K-12 Market Leader
As I am starting this blog I’m looking at my essentially silent lamp on my desk.
The main reason my lamp is so quiet is the actual source of electricity is far away from me, and there is no power generation happening at my lamp. There are plenty of noisy machines where the desired output is generated within the machine – like window air conditioning units, where the actual cooling is generated within the machine. And these are the noisiest kinds of machines – ones that generate their own electricity or their own cooling.
When I am asked to help a client with strategies to increase ventilation rates, all the more common now with COVID, I think about where to locate the new ventilation equipment based on the equipment’s noise level. I think about whether or not the machine is making its own cooling or electricity, or if it is relying on another machine far away for cooling or electricity.
With this in mind, HVAC and electrical equipment can be categorized in one of five groups by their primary use (meaning some equipment will fall under multiple categories). In order from (approximately) the noisiest to least noisy, these equipment categories are:
1. Equipment that makes its own power – like generators, making their own power and not relying on the grid
2. Equipment that makes its own cooling – like window air conditioners or packaged rooftop units, including their own refrigerant components like compressors and condensers. This equipment can also be a cooling source for other equipment. This equipment may still need to rely on other equipment to complete the cooling system, but there is cooling within the machine.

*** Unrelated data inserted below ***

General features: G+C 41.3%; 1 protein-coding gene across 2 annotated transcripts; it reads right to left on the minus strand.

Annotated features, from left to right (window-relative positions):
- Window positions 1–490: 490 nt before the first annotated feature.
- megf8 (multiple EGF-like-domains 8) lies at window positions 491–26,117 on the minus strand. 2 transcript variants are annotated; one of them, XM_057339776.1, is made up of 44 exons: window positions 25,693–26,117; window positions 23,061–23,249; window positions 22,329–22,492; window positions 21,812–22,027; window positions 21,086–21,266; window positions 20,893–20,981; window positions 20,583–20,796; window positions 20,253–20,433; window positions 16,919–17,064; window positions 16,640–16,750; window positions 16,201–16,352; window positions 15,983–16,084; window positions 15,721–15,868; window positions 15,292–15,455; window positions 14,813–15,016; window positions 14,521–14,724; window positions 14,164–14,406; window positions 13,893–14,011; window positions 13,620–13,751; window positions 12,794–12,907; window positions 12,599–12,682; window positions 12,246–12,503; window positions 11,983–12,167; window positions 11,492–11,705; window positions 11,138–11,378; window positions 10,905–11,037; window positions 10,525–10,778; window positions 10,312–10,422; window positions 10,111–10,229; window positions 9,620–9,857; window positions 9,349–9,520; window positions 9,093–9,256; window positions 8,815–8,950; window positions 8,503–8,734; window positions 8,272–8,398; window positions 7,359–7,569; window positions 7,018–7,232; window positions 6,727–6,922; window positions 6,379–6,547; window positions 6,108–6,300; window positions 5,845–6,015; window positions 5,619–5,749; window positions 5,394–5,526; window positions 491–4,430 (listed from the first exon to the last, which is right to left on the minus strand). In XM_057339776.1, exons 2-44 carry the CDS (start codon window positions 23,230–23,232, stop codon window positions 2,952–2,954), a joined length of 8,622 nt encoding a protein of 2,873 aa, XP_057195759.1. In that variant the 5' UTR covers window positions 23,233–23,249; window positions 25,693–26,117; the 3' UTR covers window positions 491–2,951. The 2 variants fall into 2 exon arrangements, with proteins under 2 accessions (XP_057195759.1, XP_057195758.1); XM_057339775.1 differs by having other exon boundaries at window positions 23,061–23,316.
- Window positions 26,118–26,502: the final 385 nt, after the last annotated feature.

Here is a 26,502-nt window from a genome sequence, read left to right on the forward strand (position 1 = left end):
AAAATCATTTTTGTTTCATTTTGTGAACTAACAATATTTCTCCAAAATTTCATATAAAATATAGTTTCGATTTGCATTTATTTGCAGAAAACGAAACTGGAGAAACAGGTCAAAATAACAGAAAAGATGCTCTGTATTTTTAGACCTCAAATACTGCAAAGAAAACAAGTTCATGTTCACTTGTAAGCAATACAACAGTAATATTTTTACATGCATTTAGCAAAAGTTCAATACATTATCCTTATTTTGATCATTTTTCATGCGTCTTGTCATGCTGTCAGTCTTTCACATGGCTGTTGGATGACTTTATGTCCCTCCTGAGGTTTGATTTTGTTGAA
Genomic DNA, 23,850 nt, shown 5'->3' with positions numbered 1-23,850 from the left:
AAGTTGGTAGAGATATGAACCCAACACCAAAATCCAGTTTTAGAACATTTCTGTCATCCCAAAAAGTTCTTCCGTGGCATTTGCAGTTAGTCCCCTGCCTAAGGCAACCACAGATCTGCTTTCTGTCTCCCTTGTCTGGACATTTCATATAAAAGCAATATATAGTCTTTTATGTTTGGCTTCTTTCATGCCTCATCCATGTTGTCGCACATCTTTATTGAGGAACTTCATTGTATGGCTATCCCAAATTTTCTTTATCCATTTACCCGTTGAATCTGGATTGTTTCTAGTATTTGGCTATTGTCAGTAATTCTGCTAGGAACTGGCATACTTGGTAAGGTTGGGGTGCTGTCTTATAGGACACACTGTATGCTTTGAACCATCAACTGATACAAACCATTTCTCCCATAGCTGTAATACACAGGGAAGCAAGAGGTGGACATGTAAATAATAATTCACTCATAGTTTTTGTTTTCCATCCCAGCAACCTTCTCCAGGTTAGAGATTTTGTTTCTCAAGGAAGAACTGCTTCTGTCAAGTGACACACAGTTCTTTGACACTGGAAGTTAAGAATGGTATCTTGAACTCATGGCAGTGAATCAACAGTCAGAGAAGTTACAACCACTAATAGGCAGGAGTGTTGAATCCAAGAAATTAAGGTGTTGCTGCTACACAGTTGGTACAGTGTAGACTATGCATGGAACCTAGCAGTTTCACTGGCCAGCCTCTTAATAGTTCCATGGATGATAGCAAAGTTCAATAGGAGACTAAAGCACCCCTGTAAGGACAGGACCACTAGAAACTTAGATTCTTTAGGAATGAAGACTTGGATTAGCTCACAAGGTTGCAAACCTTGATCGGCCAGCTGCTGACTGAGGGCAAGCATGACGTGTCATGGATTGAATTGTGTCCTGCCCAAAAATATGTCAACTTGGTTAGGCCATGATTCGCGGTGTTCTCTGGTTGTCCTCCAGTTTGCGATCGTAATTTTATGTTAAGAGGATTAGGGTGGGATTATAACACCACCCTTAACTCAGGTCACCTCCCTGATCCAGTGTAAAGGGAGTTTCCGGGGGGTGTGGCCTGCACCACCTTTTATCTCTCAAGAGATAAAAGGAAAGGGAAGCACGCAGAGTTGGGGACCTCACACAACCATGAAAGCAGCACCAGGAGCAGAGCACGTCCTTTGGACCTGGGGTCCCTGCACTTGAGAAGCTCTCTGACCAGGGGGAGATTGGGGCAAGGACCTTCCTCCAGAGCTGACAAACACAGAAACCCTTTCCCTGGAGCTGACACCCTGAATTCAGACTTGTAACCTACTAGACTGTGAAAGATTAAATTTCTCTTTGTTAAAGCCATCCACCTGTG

3. Fan in a box – Blows air over coils to distribute cooling – the cold fluid is generated by another machine outside of this machine, likely from category 2
4. Damper in a box – Determines how much cold air is distributed into a room – the cold air is generated by another machine outside of this machine
5. Equipment that makes its own heating – Less equipment is needed for heating as compared to electricity or cooling
Equipment that falls under these categories includes:
1. Equipment that makes its own power
2. Equipment that makes its own cooling
3. Fan in a box
4. Damper in a box
5. Equipment that makes its own heating
Other equipment allows noise to transfer through it to the rest of the building, if connected by piping to other noisy sources. For the most part, this equipment is not a noise source itself. This category of equipment includes:
Ultimately, a successful approach for low-noise strategies while increasing ventilation rates for COVID-related design solutions relies on traditional noise control methods. These include locating new and noisy equipment far away from occupied spaces, larger sized ductwork to reduce velocity noise, sound attenuators to reduce fan discharge noise, and locating volume dampers far away from diffusers. Simply turning an existing fan to a higher speed to deliver more airflow means that the fan is both less efficient and noisier – so while that might be a short-term solution to increase air exchange rates, it is not a great long-term approach either for energy consumption or for noise. Most importantly, make sure that equipment that makes its own cooling or its own electricity is far from occupied spaces, so that the radiated noise from the equipment is far from potentially sensitive listeners.